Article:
I often suggest to participants during our first session: What’s the difference to a consumer between you (the aspiring storyteller) and someone I might pull off the street, or say, my Aunt Mary, who everyone says has a nice voice? The difference is Aunt Mary has no idea how to connect the listener emotionally to the author’s story and take them on a viscerally exciting journey. But the storyteller does, and what we’re here to discover is precisely how the storyteller does this. So what I do with each participant as they narrate in the booth is evaluate, not their voice, but their interpretative abilities and their capacity to translate the feelings embedded in the author’s story to the listener. If I detect narration that’s not emotionally connecting, I stop the talent and we work to discover – by way of very specific performance directions – ways to first reconnect emotionally with the text and then deliver those feelings to the listener.

How does the changing world of audiobook creation – digital technology, home studios, economics – impact the focus of your workshops?

Another very important question. The primary focus of the workshop is to provide narrators with the tools to direct themselves. Ten years ago virtually every book was recorded in a professional studio with an engineer and director. Today, publishers, in an effort to cut costs, often require recording studios to supply an engineer. And when they employ a home studio narrator, they are also expecting that person to wear engineer and director hats.

Publishers want professional, compelling narrators, even if they can’t afford a studio setting with engineer. Narrators who can direct themselves will, I think, be more desirable to publishers who, as I mentioned, still want the same level of performance they were used to in the old studio setting.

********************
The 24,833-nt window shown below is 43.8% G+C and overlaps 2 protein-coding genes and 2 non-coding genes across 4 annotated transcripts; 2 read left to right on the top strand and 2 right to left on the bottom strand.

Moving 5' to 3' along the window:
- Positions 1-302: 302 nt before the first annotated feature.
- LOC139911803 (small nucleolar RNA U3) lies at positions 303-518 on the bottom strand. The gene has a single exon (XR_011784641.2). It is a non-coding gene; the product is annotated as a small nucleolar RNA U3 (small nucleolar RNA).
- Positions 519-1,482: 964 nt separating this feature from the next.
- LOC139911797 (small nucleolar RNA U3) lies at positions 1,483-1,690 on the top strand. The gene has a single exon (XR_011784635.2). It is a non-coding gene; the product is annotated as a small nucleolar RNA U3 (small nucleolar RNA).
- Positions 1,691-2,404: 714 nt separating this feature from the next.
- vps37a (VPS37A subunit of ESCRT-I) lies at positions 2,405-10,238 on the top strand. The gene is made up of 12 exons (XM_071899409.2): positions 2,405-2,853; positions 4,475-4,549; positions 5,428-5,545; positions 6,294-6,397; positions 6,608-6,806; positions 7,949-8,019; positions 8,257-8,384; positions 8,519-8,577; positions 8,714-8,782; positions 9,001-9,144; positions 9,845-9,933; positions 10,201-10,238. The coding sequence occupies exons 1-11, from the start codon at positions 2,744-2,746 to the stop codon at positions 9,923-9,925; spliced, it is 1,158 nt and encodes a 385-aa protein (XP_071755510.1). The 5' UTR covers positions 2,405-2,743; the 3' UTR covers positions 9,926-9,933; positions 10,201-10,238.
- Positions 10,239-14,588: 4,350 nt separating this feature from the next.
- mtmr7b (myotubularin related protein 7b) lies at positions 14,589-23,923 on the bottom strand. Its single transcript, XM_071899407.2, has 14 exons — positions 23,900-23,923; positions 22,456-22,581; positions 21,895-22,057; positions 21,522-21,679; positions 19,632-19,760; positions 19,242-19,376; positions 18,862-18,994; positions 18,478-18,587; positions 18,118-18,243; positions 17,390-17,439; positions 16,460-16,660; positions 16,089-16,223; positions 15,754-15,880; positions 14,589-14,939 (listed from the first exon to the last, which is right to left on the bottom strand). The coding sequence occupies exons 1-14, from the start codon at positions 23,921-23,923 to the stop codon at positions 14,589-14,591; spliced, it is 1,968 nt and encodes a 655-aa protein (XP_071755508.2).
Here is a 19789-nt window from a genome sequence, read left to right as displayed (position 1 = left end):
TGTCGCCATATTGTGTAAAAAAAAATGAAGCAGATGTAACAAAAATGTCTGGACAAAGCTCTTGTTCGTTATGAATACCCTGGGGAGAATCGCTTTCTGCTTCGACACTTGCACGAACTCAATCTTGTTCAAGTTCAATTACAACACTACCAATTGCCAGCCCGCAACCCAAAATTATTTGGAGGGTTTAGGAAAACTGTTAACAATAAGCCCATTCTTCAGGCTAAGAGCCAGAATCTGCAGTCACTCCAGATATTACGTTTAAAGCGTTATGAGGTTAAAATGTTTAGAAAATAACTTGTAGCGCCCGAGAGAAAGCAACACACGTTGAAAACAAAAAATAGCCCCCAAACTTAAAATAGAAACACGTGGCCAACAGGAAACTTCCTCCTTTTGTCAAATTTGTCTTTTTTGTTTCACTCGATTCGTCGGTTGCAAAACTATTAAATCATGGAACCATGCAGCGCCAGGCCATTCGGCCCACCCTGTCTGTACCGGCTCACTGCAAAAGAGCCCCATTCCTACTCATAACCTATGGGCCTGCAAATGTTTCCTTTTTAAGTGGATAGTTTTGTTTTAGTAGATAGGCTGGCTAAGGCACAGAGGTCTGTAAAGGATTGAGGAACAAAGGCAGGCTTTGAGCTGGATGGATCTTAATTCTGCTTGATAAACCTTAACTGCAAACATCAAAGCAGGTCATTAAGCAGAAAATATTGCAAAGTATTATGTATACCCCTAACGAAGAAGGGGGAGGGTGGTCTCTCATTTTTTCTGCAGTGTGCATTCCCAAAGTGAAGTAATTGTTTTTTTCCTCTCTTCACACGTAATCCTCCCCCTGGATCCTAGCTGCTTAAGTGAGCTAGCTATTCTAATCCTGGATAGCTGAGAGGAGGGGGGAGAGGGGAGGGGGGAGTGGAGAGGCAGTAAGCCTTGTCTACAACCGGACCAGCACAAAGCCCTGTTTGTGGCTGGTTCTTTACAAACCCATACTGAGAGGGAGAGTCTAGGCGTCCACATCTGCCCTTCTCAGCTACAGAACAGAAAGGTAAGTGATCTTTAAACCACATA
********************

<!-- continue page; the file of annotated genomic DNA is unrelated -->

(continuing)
Do you have any upcoming sessions? How can an interested person register?

I do. The best way to register is go to my website: Tribecaaudio.com. The site will take potential participants through the entire registration process.

Upcoming Workshops
New York
Weekly: Sept 10, 17, 24, Oct 1, 15, 22 (limited to 8 participants-filled)
Weekend: Sat-Sun, Oct 27-28 (limited to 10 participants)
San Francisco
Sat-Sun, Sept 22-23 (limited to 10 participants)
Atlanta
Sat-Sun, Sept 29-30 (limited to 10 participants)

Thanks, Paul, for stopping by!

You can learn more by following Paul’s blog here. Next Wednesday, narrator Johnny Heller will share how his workshops, such as his August 4 session with Paul Ruben, help prepare aspiring audiobook talent.

 

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About the Author:

Mary Burkey is an independent library consultant in Columbus (OH). An enthusiastic audiophile, she has served on all four of ALA's audiobook award committees as well as the Audies. In addition to writing the "Voices in My Head" column for Booklist, she is the author of Audiobooks for Youth: A Practical Guide to Sound Literature (ALA, 2013). Follow her on Twitter at @mburkey.

1 Comment on "Got Audiobook Talent?"

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  1. I would have to say that learning how to use sound editing software has been my greatest challenge – like GREATEST challenge. I’ve done lots of acting (am also a camera acting coach), VO’s, etc, but am no techhie, so it’s been a herculean task to learn how to edit. It’s taken months. while I’m used to going into a studio and taking a few days or at most 2 weeks to narrate a book – my first book took months. In fact in more than one case I’ve had to start over again from scratch. I’ve hired sound engineers to come to my home studio to train me and help set up my primary calibrations for recording – which had to be completely redone after recording nearly all of one book. Although I’m getting very good at this and a lot faster, it would help if you could have some folks talk about the editing side – the software, technical calibrations, how to get rid of all sorts of minor and major sounds that interfere with the pure enjoyment of listening, and how to add and finesse great narrating work. Thanks! cp